The Other Pandemic: The Viral Spread of Racism in America
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The Other Pandemic: The Viral Spread of Racism in America

This week, democracy-ish hosts Danielle and Toure are more triggered than usual, which is saying a lot.


Just weeks after we learned of the brutal murder of Ahmaud Arbery, we’re faced with two more viral videos that expose just how dangerous, and deadly, being Black in America can be.


  • Christian Cooper was birding while Black in Central Park when he asked a white woman to leash her dog. What happened next was an epic Karen meltdown.

  • The brutal killing of George Floyd by Minneapolis police has sparked outrage across America.

  • Police meet ‘rioters’ in Minneapolis with tear gas, rubber bullets and multiple arrests, while armed white MAGAts storm state capitols with no fear of reprisal.

  • Joe Biden got a little too comfortable with Charlemagne and said something stupid. But when the president says dumb shit every day, do we care?


First, there was Central Park Karen.


ICYMI: Christian Cooper, a Black man, was birdwatching in the Ramble when he encountered the Karen: angry entitled white lady Amy Cooper (no relation), whose cocker spaniel was off-leash and trampling delicate plants. He calmly asked her to leash her dog (which is required there). When she refused, he began recording video on his phone. Incensed, she called 911 and screamed that “an African-American man is threatening my life.”


Then, if that wasn’t enough, we saw a white Minneapolis police officer pin George Floyd –– who was already handcuffed –– to the ground with his knee on his neck, for eight minutes. Three other officers stood by and watched while Floyd cried out repeatedly: “I can’t breathe,” before losing consciousness. Floyd died in the hospital later that evening.


Floyd had been arrested on suspicion of trying to use a counterfeit $20 bill at a grocery store.


“There is a lot of pain going on,” says Toure. “We originally thought that we were going to talk about Joe Biden, who said, ‘you ain't Black if you don't vote for me.’ Then suddenly ––”


Danielle interrupts: “Didn't that happen last year?”


Nope. It’s only been a week. Let’s vent.




Episode Highlights –– On Amy Cooper and George Floyd




The performance of white fear

The Amy Cooper video went viral because a white woman was caught weaponizing her privilege.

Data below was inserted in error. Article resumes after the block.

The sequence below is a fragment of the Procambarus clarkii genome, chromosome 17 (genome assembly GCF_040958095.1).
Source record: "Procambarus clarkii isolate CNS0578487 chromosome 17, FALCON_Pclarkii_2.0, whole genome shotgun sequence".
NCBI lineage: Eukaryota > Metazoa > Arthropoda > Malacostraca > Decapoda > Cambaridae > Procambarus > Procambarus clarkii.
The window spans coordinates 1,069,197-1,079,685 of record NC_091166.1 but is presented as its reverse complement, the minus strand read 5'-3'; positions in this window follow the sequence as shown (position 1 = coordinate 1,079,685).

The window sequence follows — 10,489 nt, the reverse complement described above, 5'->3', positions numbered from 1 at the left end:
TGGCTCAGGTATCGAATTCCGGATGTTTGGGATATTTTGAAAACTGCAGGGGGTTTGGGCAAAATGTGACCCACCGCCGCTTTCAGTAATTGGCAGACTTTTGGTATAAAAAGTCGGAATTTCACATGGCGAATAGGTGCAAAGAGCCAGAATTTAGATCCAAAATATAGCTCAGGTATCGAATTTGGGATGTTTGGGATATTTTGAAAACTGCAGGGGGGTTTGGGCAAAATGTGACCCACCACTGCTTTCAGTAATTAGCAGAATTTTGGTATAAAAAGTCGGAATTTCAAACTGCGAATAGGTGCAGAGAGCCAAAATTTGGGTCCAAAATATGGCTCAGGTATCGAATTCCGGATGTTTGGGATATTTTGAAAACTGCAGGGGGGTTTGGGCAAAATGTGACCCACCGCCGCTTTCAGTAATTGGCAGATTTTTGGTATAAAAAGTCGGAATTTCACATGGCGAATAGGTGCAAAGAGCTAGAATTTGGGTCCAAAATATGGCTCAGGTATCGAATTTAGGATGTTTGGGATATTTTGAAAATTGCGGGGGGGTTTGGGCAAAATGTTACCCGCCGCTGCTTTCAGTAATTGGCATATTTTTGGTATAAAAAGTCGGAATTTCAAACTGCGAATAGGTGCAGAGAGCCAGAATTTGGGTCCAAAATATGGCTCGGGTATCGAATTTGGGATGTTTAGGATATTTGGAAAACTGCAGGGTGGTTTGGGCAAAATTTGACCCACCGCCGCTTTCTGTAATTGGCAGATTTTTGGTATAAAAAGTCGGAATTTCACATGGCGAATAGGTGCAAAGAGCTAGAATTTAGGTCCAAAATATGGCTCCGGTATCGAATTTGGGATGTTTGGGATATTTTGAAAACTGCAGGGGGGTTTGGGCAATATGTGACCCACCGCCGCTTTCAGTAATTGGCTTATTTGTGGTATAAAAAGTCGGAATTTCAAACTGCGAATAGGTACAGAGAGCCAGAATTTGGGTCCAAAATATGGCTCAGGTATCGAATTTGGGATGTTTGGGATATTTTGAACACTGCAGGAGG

If Christian Cooper didn’t have the presence of mind to hit “record,” we might have never known that her call was a performance, delivered about 12 feet away from her “attacker.”


“She did it in three different octaves,” Toure says.


Amy’s 911 call could have led to Christian’s wrongful arrest, or worse.


We know that because of what happened to 12-year-old Tamir Rice. “The police didn't even bother to get out of the car before they opened fire on him,” Danielle says. “That’s what the cops do … They come up with their guns locked and loaded, ready to bust a cap. They roll up like gangsters on black people.”


White privilege entitles women like Amy to the presumption of innocence. “Amy knew that. It may not have been conscious, but it was in her soul,” Toure adds.


Then, after the video went viral and she was fired from her finance job, Amy went into peak Karen mode and delivered an “apology.”


“I don't like to degrade women. But I'm angry. That bitch went on CNN and said that she was scared. As I was watching the video, I thought, does she look scared to you? As she was strangling her dog ... rolling up aggressively towards Christian?”


“Talk about white fear,” says Toure.



Black survival shouldn’t hinge on being ‘perfect’

The Central Park story has everything, Toure says.


“He is the perfect black man. He went to Harvard. He is on the board of the Audubon Society. He is gentle. He maintains his calm at an almost superhuman rate while she is approaching him … verbally assaulting him.”


Toure continues: “I can only imagine … if somebody said to me, I'm going to call the police and tell them that you are threatening my life, I would be scared to hell.”


Mark Lamont Hill tweeted this week:


Mark’s observation “got me to my core,” Danielle says. “Christian just so happened to be a model human being. But let's go back to Trayvon Martin and the way that Fox News and the conservative right-wing tried to paint him as a fucking thug. This is a kid that had gone to fucking Space Camp.”



Karen whips out her white race card

Amy was taking revenge on Christian, Toure notes: “How dare you question my authority and my place in the pecking order above yours, Black man?”


“Don't ever tell me there's not a white race card,” he adds.


“This is what Karening is,” says Danielle. “They don't only pull out their whiteness, though. They pull out their supposed virtue and femininity … the idea of white women as pure, as virtuous, as the prize, has been sold to us through our history.”


She continues: “You put Black women naked on fucking slave blocks because we're inhuman. You rape us in the fucking field because we're animals. But this is what you hold up as the trophy. What white men will kill for, will lynch for, will burn down buildings for, will blow up churches for, will walk in like Dylann Roof and shoot nine people, because you're raping our women?”



A racial split-screen: ‘protests’ vs. ‘riots’

Atlantic writer Jamele Hill made the link this week between Monday’s incident in Central Park and what happened 1,200 miles away in Minneapolis: “What happened to George Floyd is what Amy Cooper hoped would happen to Christian Cooper.”


That hit deeply for Toure, because while white folks assume the police are there to serve them, Black people know their lives are at stake when cops roll up.


The four police officers involved in George Floyd’s death have been fired, but none have been charged with a crime. [Ed. note: on Friday, Officer Derek Chauvin was charged with third-degree murder and manslaughter].


The Minneapolis Police department continues to claim Floyd was resisting arrest, even though a new video shows otherwise.


“The impulse in this country to believe the word of the police as gospel is insane,” says Toure. “The police lie all the time.”